Crimes lead one into another; they who are capable of being forgers are capable of being incendiaries.
We have initiated programs for re-entry offenders, since some 500,000 to 600,000 offenders will come out of prison each year for the next three or four years. We want to have positive alternatives when they come back to the community.
In prisons, those things withheld from and denied to the prisoner become precisely what he wants most of all.
The idea that the sole aim of punishment is to prevent crime is obviously grounded upon the theory that crime can be prevented, which is almost as dubious as the notion that poverty can be prevented.
It was only when I lay there on the rotting prison straw that I sensed within myself the first stirrings of good. Gradually it was disclosed to me that the line separating good and evil passes not between states nor between social classes nor between political parties, but right through every human heart, through all human hearts. And that is why I turn back to the years of my imprisonment and say, sometimes to the astonishment of those about me, bless you, prison, for having been a part of my life.
It is certain that the study of human psychology, if it were undertaken exclusively in prisons, would also lead to misrepresentation and absurd generalizations.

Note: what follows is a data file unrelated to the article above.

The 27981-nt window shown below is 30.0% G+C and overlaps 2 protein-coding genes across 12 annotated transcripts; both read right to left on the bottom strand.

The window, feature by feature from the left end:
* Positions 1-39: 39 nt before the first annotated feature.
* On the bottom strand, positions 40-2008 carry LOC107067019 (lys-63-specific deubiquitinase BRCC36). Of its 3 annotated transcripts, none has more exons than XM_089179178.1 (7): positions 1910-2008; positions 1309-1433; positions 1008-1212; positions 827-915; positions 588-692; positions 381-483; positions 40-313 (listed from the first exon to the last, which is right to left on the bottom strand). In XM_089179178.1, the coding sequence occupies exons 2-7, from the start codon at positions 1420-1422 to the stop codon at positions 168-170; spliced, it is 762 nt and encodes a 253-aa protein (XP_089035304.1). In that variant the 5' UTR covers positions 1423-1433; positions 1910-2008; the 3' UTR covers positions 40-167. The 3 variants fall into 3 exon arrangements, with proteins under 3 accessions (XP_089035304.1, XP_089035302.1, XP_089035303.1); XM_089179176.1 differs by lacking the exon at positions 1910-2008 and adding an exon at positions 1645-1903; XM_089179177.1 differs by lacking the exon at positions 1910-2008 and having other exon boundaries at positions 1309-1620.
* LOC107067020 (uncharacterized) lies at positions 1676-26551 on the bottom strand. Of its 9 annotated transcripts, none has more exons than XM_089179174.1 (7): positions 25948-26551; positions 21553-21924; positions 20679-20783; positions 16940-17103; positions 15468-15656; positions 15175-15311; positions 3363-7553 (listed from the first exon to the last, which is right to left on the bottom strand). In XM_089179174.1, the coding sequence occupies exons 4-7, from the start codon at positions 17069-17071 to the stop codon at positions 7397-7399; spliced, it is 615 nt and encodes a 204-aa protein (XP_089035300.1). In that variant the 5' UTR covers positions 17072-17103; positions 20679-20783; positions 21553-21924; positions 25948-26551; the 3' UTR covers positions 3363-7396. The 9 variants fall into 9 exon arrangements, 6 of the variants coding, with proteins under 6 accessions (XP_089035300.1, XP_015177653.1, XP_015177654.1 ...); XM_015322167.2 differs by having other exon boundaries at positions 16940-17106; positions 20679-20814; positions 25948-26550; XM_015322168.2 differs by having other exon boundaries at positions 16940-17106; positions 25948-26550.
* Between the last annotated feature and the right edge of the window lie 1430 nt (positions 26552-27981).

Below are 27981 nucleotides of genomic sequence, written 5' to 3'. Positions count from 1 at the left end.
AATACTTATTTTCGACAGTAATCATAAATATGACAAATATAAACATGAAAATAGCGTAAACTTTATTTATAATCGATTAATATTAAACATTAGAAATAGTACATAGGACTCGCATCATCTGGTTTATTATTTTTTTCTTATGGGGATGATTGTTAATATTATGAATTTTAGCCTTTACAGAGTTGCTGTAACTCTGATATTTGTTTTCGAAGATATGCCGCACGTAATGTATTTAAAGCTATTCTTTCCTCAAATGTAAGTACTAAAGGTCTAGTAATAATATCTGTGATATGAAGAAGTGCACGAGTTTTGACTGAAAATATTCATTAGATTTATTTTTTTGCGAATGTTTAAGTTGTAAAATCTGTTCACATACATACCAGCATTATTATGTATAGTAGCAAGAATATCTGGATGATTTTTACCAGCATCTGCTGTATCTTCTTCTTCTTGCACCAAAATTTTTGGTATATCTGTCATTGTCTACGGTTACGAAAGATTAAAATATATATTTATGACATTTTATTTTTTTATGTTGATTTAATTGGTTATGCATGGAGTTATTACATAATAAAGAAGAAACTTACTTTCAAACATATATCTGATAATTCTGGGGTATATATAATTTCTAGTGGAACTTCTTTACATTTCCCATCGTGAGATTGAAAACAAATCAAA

They took away my money, my family, and my security. Why couldn't they destroy my ideas? We will question them in court tomorrow as we trigger The Revolution of all revolutions!
They were being driven to a prison, through no fault of their own, in all probability for life. In comparison, how much easier it would be to walk to the gallows than to this tomb of living horrors!
The torment of human frustration, whatever its immediate cause, is the knowledge that the self is in prison, its vital force and 'mangled mind' leaking away in lonely, wasteful self-conflict.
It is not at the table, but in prison, that you learn who your true friends are.
Virtue pardons the wicked, as the sandal-tree perfumes the axe which strikes it.
I don't like being famous - it is like a prison. And driving for Ferrari would make it far worse.
One of the many lessons that one learns in prison is, that things are what they are and will be what they will be.
The uneven impact of actual enforcement measures tends to mirror and reinforce more general patterns of discrimination (along socioeconomic, racial and ethnic, sexual, and perhaps generational lines) within the society. As a consequence, such enforcement (ineffective as it may be in producing conformity) almost certainly reinforces feelings of alienation already prevalent within major segments of the population.
It isn't true that convicts live like animals: animals have more room to move around.